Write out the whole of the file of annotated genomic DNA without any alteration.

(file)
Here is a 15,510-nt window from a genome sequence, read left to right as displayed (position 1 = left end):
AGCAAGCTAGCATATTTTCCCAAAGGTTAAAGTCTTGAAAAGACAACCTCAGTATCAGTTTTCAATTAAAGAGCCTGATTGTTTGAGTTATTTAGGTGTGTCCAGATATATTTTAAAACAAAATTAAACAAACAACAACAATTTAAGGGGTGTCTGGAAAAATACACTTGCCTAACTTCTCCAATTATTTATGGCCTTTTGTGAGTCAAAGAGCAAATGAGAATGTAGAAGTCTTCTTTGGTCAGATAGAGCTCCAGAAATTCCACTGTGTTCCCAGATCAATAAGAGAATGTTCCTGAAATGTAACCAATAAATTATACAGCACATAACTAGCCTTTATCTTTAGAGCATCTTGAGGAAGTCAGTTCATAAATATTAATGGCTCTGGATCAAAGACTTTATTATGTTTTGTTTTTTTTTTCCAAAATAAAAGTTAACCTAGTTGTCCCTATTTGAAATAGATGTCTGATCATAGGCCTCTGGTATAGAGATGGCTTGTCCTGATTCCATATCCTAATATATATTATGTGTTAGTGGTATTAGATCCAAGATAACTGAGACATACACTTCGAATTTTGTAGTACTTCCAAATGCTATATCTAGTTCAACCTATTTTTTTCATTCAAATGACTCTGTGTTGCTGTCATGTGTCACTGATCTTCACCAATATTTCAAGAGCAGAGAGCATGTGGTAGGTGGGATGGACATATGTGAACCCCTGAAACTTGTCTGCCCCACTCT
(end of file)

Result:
Here is a 15,510-nt window from a genome sequence, read left to right as displayed (position 1 = left end):
AGCAAGCTAGCATATTTTCCCAAAGGTTAAAGTCTTGAAAAGACAACCTCAGTATCAGTTTTCAATTAAAGAGCCTGATTGTTTGAGTTATTTAGGTGTGTCCAGATATATTTTAAAACAAAATTAAACAAACAACAACAATTTAAGGGGTGTCTGGAAAAATACACTTGCCTAACTTCTCCAATTATTTATGGCCTTTTGTGAGTCAAAGAGCAAATGAGAATGTAGAAGTCTTCTTTGGTCAGATAGAGCTCCAGAAATTCCACTGTGTTCCCAGATCAATAAGAGAATGTTCCTGAAATGTAACCAATAAATTATACAGCACATAACTAGCCTTTATCTTTAGAGCATCTTGAGGAAGTCAGTTCATAAATATTAATGGCTCTGGATCAAAGACTTTATTATGTTTTGTTTTTTTTTTCCAAAATAAAAGTTAACCTAGTTGTCCCTATTTGAAATAGATGTCTGATCATAGGCCTCTGGTATAGAGATGGCTTGTCCTGATTCCATATCCTAATATATATTATGTGTTAGTGGTATTAGATCCAAGATAACTGAGACATACACTTCGAATTTTGTAGTACTTCCAAATGCTATATCTAGTTCAACCTATTTTTTTCATTCAAATGACTCTGTGTTGCTGTCATGTGTCACTGATCTTCACCAATATTTCAAGAGCAGAGAGCATGTGGTAGGTGGGATGGACATATGTGAACCCCTGAAACTTGTCTGCCCCACTCT